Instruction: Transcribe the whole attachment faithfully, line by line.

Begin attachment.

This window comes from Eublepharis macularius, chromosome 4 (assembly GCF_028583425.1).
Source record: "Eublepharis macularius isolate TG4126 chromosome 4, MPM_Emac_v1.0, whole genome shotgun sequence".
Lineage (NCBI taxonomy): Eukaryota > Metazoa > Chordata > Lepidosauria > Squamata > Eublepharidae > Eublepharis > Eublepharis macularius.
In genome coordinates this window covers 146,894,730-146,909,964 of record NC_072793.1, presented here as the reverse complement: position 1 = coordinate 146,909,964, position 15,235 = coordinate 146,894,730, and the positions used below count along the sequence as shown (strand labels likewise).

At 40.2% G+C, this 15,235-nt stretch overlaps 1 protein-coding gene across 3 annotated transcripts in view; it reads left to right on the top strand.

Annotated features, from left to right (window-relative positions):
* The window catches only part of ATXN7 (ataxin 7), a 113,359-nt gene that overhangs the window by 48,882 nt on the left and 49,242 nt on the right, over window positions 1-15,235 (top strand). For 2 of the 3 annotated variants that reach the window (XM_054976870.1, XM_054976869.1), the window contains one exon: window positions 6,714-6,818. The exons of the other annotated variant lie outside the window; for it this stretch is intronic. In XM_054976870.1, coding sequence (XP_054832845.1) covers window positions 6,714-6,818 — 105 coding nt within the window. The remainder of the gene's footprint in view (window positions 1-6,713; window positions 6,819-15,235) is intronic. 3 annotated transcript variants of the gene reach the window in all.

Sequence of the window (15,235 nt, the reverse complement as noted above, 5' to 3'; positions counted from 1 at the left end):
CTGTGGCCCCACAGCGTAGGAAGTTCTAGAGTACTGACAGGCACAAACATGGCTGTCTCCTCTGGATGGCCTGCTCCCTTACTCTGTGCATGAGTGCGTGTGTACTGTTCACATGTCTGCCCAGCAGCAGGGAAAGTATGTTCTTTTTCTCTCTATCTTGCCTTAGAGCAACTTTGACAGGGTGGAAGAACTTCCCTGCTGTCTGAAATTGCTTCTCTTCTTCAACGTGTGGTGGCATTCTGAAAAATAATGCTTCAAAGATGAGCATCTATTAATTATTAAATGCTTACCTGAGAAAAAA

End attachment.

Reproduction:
This window comes from Eublepharis macularius, chromosome 4 (assembly GCF_028583425.1).
Source record: "Eublepharis macularius isolate TG4126 chromosome 4, MPM_Emac_v1.0, whole genome shotgun sequence".
Lineage (NCBI taxonomy): Eukaryota > Metazoa > Chordata > Lepidosauria > Squamata > Eublepharidae > Eublepharis > Eublepharis macularius.
In genome coordinates this window covers 146,894,730-146,909,964 of record NC_072793.1, presented here as the reverse complement: position 1 = coordinate 146,909,964, position 15,235 = coordinate 146,894,730, and the positions used below count along the sequence as shown (strand labels likewise).

At 40.2% G+C, this 15,235-nt stretch overlaps 1 protein-coding gene across 3 annotated transcripts in view; it reads left to right on the top strand.

Annotated features, from left to right (window-relative positions):
* The window catches only part of ATXN7 (ataxin 7), a 113,359-nt gene that overhangs the window by 48,882 nt on the left and 49,242 nt on the right, over window positions 1-15,235 (top strand). For 2 of the 3 annotated variants that reach the window (XM_054976870.1, XM_054976869.1), the window contains one exon: window positions 6,714-6,818. The exons of the other annotated variant lie outside the window; for it this stretch is intronic. In XM_054976870.1, coding sequence (XP_054832845.1) covers window positions 6,714-6,818 — 105 coding nt within the window. The remainder of the gene's footprint in view (window positions 1-6,713; window positions 6,819-15,235) is intronic. 3 annotated transcript variants of the gene reach the window in all.

Sequence of the window (15,235 nt, the reverse complement as noted above, 5' to 3'; positions counted from 1 at the left end):
CTGTGGCCCCACAGCGTAGGAAGTTCTAGAGTACTGACAGGCACAAACATGGCTGTCTCCTCTGGATGGCCTGCTCCCTTACTCTGTGCATGAGTGCGTGTGTACTGTTCACATGTCTGCCCAGCAGCAGGGAAAGTATGTTCTTTTTCTCTCTATCTTGCCTTAGAGCAACTTTGACAGGGTGGAAGAACTTCCCTGCTGTCTGAAATTGCTTCTCTTCTTCAACGTGTGGTGGCATTCTGAAAAATAATGCTTCAAAGATGAGCATCTATTAATTATTAAATGCTTACCTGAGAAAAAA